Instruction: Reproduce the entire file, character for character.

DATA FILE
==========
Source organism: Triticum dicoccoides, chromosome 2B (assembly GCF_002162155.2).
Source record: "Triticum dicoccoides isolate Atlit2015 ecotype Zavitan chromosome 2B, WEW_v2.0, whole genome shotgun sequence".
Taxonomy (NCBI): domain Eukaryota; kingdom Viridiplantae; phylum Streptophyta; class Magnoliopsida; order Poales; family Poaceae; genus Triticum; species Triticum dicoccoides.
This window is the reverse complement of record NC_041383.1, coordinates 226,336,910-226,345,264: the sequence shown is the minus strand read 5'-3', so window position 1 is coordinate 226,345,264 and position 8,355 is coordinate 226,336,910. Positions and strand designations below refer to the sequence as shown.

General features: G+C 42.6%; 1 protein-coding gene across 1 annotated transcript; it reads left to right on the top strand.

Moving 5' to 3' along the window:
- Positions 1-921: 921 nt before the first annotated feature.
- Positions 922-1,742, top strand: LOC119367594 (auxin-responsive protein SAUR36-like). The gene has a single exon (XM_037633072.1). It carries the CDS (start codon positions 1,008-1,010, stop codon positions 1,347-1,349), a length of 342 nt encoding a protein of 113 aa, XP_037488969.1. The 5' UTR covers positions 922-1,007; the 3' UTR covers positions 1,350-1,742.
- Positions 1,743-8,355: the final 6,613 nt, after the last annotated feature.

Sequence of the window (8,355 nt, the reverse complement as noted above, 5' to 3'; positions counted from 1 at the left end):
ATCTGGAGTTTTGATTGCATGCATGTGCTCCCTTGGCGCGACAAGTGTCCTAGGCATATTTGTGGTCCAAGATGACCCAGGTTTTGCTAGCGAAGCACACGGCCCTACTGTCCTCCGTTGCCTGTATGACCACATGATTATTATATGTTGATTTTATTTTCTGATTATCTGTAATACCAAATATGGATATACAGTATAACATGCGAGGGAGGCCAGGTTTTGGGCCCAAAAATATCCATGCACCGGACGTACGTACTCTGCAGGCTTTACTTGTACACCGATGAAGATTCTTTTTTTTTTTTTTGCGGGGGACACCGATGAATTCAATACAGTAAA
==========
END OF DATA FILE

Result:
Source organism: Triticum dicoccoides, chromosome 2B (assembly GCF_002162155.2).
Source record: "Triticum dicoccoides isolate Atlit2015 ecotype Zavitan chromosome 2B, WEW_v2.0, whole genome shotgun sequence".
Taxonomy (NCBI): domain Eukaryota; kingdom Viridiplantae; phylum Streptophyta; class Magnoliopsida; order Poales; family Poaceae; genus Triticum; species Triticum dicoccoides.
This window is the reverse complement of record NC_041383.1, coordinates 226,336,910-226,345,264: the sequence shown is the minus strand read 5'-3', so window position 1 is coordinate 226,345,264 and position 8,355 is coordinate 226,336,910. Positions and strand designations below refer to the sequence as shown.

General features: G+C 42.6%; 1 protein-coding gene across 1 annotated transcript; it reads left to right on the top strand.

Moving 5' to 3' along the window:
- Positions 1-921: 921 nt before the first annotated feature.
- Positions 922-1,742, top strand: LOC119367594 (auxin-responsive protein SAUR36-like). The gene has a single exon (XM_037633072.1). It carries the CDS (start codon positions 1,008-1,010, stop codon positions 1,347-1,349), a length of 342 nt encoding a protein of 113 aa, XP_037488969.1. The 5' UTR covers positions 922-1,007; the 3' UTR covers positions 1,350-1,742.
- Positions 1,743-8,355: the final 6,613 nt, after the last annotated feature.

Sequence of the window (8,355 nt, the reverse complement as noted above, 5' to 3'; positions counted from 1 at the left end):
ATCTGGAGTTTTGATTGCATGCATGTGCTCCCTTGGCGCGACAAGTGTCCTAGGCATATTTGTGGTCCAAGATGACCCAGGTTTTGCTAGCGAAGCACACGGCCCTACTGTCCTCCGTTGCCTGTATGACCACATGATTATTATATGTTGATTTTATTTTCTGATTATCTGTAATACCAAATATGGATATACAGTATAACATGCGAGGGAGGCCAGGTTTTGGGCCCAAAAATATCCATGCACCGGACGTACGTACTCTGCAGGCTTTACTTGTACACCGATGAAGATTCTTTTTTTTTTTTTTGCGGGGGACACCGATGAATTCAATACAGTAAA